Listening to some in American academia and on social media, you would think that socialism was a bright, new, and shiny idea never tried before that promises a beautiful future of peace, love, and bountifulness for all. It is as if a hundred years of socialism-in-practice in a large number of countries around the world had never happened.
America needs to rediscover the Founders’ commitment to individual rights.
A few historical and inconvenient notes left on the cutting room floor during Black History Month.
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Marx’s critique of capitalism and capitalist society has shaped much of the social thinking in Western countries that led to the welfare state and extensive government intervention into economic affairs.
The 1619 Project sacrifices scholarly standards in the service of the ideological agenda.
The Reconstruction Finance Corporation (modeled after the earlier War Finance Corporation) was created in early 1932 under the Hoover Administration as what amounted to the “discount lending” facility of the Federal Reserve System: it would lend to financial institutions chartered by states and in rural areas.
The reputation of the 1619 project’s other essays, many of them entirely unobjectionable adaptations of scholarly insights for a popular audience, has suffered because of the NY Times’ inflexible refusal to address erroneous historical claims in the essays by Hannah-Jones and Desmond.
While Lincoln’s colonization remarks grate the modern ear, and evince a patronizing paternalism toward the program’s intended participants, they also reflect the sincerity of his anti-slavery beliefs and an accompanying recognition that white-supremacist violence would not end with the formal abolition of the institution.
What is called Black History Month might more accurately be called “the sins of white people” month.
Ginsburg explores the U.S. Constitution and features interviews with and gains the perspectives from constitutional experts of all political views — liberal, conservative and libertarian.
Seventy-five years have now passed since that fateful meeting at Yalta. Stalin, who helped Hitler start the Second World War, reaped his reward at the end of it: Soviet domination of Eastern Europe, at the cost of terror and tyranny for all the people who were forced to live in the “socialist paradise” for almost half a century following the end of the war in 1945.
One of the most heated and controversial issues today concerns the place of slavery in the history of the United States, and attitudes toward the institution of human bondage in the Western world in general.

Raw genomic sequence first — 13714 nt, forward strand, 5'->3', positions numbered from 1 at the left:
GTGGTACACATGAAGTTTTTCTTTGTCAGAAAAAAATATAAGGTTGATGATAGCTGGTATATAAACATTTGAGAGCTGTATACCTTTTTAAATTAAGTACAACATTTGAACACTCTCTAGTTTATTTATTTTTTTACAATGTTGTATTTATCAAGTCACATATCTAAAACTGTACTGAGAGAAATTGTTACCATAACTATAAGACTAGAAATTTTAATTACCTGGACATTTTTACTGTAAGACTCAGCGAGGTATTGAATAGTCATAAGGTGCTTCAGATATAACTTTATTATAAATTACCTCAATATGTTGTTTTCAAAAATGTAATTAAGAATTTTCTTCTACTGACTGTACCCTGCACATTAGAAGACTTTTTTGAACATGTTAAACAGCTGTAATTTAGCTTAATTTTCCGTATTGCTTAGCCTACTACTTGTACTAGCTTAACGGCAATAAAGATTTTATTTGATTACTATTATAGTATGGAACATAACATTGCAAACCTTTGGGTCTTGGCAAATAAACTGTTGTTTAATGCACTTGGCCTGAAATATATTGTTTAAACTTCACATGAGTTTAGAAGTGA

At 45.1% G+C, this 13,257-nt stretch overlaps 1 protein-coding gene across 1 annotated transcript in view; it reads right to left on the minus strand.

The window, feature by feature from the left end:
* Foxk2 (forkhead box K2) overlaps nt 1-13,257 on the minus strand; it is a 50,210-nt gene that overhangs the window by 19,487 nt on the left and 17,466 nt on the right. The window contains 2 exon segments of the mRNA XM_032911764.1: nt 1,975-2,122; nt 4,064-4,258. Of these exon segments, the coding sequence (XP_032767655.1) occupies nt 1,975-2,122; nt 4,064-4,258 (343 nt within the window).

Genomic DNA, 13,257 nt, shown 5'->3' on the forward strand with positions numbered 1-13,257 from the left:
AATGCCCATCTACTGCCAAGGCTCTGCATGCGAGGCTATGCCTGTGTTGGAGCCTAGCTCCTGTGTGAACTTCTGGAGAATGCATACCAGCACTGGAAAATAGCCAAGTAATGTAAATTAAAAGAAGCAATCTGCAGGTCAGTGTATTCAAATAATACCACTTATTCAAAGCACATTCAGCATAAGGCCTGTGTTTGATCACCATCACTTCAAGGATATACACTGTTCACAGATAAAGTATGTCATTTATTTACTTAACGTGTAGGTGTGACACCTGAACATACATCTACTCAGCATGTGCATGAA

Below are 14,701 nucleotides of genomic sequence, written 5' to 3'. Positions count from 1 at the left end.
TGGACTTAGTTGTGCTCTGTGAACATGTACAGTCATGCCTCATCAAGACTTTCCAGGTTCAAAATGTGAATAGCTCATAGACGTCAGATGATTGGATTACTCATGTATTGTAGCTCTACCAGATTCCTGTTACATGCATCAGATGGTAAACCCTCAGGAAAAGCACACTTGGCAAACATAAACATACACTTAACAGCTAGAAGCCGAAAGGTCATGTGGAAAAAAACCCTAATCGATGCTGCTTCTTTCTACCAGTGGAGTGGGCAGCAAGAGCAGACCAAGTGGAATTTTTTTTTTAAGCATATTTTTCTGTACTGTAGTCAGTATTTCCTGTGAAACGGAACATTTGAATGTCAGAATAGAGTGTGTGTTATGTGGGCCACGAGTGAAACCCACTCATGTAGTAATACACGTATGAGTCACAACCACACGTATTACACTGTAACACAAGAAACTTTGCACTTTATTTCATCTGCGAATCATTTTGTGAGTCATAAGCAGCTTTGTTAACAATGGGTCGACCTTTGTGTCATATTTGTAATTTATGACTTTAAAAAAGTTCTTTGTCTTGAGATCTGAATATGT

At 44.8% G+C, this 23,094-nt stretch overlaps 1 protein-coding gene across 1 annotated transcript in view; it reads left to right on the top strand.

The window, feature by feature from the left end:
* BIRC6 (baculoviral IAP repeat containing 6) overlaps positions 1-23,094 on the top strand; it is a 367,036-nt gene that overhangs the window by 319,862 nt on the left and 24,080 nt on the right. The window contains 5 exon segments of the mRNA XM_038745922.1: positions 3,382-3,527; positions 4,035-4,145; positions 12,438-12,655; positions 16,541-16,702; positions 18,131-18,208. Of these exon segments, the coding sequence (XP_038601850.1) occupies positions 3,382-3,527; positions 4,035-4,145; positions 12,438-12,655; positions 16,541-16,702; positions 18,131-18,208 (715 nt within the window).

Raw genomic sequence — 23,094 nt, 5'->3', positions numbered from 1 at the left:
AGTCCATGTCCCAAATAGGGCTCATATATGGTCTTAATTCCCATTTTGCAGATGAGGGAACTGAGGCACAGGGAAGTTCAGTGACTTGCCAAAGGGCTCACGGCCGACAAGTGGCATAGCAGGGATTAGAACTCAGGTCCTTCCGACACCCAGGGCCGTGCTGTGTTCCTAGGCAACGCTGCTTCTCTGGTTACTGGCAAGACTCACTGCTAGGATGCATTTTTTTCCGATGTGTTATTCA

Hamilton did not as treasury secretary implement, or espouse, any system of protective tariffs or bounties.
A short yet hard-hitting indictment of the economic and political repression that so often follows from attempts to structure a society around Marxist ideology and centralized economic planning.
Was the American Revolution fought in defense of slavery? Was Abraham Lincoln a racial colonizationist or exaggerated egalitarian? Did slavery drive America’s economic growth and the emergence of American Capitalism? Did the 1619 Project seek adequate scholarly guidance in preparing its work?
Far from representing non-white scholarly voices and introducing challenges to a previously stagnant historiography of slavery, the NHC school is actually a stunning embodiment of everything it charges against its critics.
Wealthy capitalist Andrew Carnegie (1835-1919) was an indefatigable steel tycoon—and he was also intellectual.
When The Black Book of Communism: Crimes, Terror, Repression appeared originally in France in 1997, it caused a firestorm of controversy.
Families will argue this Thanksgiving. Such arguments have a long tradition. The Pilgrims had clashing ideas about how to organize their settlement in the New World. The resolution of that debate made the first Thanksgiving possible. The Pilgrims were religious,...
The horrors of Nazism, Stalinism, and Maoism did not begin in the ’20s, ’30s and ’40s. Those horrors were the result of a long evolution of ideas leading to a consolidation of power in the central government in the quest for “social justice.”
On this 30th anniversary of the fall of the Berlin Wall, we should remember all that it represented as a symbol of tyranny under which the individual was marked with the label: property of the state.
There was nothing inherent to the lighthouse that made it a public good. It became a public good because government regulation made it so.
In addition to not understanding our Constitution, Hannah-Jones’ article, like in most discussions of black history, fails to acknowledge that black Americans have made the greatest gains, over some of the highest hurdles in the shortest span of time than any other racial group in mankind’s history.
America was not made richer from slavery. America was made poorer by slavery.